Friday, June 25, 2010

Magic Mini Books

About 1/2 way through the year I made a mini book for each student.The book is quite easy to make. All you need is a sheet of white computer or typing paper. Fold it in half ("like a hotdog" from top to bottom ) and cut on the fold line. You will only need a half sheet of paper for one book. Take the half sheet of paper(about 4 1/4"x11") and fold in half lengthwise ( so folded paper is about 2 1/8 x 11 "). Fold paper in half again so folded paper is about 5 1/2" long fold again by bringing each end to the middle fold. Paper should then have one long fold along one edge and four squares marked with fold lines.
With scissors cut a very small sliver along the edge fold line from the second and third squares. Open each section and refold pages of book. Hold book by the back (spine) and you should have four double pages. This makes a small book a little smaller than 3 " square.
This is a true test of my descriptive ability. If you are confused or have any questions call me. I did not attempt to have five year olds make the book. I made the book ahead of time and had line drawings dittoed on each page for the students to color. In kindergarten we used the third verse to a song we had learned. For older people you can write lines to a short poem on each page or choose and illustrate your own story.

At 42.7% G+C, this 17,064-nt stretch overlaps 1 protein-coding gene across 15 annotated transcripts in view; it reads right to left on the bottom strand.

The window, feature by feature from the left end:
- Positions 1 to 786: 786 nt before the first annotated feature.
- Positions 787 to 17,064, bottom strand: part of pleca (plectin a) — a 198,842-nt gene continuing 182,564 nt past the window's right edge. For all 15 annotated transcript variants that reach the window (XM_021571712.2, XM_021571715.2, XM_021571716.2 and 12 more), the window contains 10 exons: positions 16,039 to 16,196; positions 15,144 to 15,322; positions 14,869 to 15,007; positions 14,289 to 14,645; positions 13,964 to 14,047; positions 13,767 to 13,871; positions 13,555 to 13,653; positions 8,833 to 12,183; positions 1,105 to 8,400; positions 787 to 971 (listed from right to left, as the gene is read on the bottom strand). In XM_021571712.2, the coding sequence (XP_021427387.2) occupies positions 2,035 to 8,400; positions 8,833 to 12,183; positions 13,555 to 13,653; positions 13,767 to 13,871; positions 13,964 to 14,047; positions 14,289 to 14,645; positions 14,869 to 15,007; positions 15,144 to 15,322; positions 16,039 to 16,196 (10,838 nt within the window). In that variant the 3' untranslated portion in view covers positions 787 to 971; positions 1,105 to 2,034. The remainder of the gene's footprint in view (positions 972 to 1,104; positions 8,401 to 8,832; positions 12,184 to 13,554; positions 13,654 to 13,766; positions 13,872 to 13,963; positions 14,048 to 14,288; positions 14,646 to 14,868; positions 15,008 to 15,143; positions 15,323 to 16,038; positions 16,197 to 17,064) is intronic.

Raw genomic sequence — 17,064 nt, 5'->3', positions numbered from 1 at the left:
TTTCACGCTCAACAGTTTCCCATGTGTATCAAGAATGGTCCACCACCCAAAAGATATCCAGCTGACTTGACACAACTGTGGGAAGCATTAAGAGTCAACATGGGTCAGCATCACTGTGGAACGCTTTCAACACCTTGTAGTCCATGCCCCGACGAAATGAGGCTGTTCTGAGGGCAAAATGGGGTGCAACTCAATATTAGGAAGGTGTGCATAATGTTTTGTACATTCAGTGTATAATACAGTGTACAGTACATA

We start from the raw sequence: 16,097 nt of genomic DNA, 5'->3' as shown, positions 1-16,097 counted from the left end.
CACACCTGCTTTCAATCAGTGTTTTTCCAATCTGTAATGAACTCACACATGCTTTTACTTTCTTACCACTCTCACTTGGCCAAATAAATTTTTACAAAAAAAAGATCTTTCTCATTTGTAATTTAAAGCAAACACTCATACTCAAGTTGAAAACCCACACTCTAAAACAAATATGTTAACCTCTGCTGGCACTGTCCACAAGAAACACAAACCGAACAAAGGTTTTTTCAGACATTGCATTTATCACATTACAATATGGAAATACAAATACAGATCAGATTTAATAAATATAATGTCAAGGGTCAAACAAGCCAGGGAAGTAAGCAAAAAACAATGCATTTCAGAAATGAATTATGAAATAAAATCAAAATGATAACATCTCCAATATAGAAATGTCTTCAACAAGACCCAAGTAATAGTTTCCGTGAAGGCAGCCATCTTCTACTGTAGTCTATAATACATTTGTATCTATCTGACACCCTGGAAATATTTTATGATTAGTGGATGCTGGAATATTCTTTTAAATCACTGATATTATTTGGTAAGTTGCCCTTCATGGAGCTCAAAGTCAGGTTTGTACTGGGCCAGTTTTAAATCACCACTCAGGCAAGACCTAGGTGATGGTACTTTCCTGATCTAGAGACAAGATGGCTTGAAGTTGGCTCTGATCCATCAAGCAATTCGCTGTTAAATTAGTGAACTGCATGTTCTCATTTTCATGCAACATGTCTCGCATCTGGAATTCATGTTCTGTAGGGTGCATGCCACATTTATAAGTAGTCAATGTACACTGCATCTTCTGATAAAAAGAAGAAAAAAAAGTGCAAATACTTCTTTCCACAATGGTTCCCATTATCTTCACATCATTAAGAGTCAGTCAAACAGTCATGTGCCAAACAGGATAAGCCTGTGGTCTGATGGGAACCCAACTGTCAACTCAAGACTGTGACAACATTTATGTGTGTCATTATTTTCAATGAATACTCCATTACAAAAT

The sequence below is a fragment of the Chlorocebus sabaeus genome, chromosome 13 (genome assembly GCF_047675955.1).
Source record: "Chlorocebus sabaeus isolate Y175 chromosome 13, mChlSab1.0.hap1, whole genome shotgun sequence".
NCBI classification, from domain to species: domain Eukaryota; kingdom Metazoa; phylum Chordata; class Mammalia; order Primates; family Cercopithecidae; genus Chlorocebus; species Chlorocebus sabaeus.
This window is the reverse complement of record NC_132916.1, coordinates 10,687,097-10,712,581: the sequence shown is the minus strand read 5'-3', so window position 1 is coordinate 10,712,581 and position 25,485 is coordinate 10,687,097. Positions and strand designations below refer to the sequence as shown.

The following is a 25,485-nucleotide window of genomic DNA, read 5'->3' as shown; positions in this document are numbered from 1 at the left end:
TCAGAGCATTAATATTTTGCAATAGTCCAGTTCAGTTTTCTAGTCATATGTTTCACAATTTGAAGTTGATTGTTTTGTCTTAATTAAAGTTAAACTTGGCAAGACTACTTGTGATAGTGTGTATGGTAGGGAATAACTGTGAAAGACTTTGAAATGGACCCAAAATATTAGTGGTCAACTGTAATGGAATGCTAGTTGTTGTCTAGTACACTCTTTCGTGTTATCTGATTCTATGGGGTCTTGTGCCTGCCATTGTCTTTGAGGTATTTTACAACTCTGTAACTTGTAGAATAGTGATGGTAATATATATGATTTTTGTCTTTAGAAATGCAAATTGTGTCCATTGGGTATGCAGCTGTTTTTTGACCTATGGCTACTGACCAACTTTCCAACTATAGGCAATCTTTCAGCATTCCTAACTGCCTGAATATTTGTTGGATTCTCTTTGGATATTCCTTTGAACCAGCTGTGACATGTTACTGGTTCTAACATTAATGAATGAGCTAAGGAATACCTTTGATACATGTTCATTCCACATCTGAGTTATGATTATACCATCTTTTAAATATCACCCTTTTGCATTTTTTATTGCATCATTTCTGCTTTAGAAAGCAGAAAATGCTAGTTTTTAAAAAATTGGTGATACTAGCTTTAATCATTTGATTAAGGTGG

What I learned: Children like having their own small-sized book and are creative, not overwhelmed to write a story.

Saturday, June 19, 2010


Tangrams were used in eastern Asia anciently. Their origin is not known but we used them in Kindergarten for a variety of objectives. I read a book to the students called Grandfather Tang. I think it is more fictional rather than historical but it introduces students to tangrams. It talks about a grandfather who tells a story to his granddaughter and uses tangrams to illustrate each animal in the story. Tangrams are a group of 7 shapes ( e.g. triangle,square and trapezoid.) when put together like a puzzle, form a square. I glued magnets to the back of a set of plastic tangrams and had my aide make each animal in the story so students could see how they could be manipulated.
Afterward I had students make tangram animal pictures from construction paper. First, they were given a set of plastic tangrams for practice. ( These can be purchased at a "teacher store" or other educational outlets.) I have a set of tangram animal outlines and each puzzle requires the creative use of all 7 tangram pieces to fill the animal outline. They are difficult and as I struggled when I modeled them, sometimes it would turn into a lesson on perseverance. An interesting thing that I learned, was that generally students who had an easy time with other "school" tasks, sometimes struggled with the tangram puzzles. Other students who had a different set of visual perception skills found the activity easier and were proud of their success. We don't often use these skills at this level in school. It helped me see who would get frustrated easily.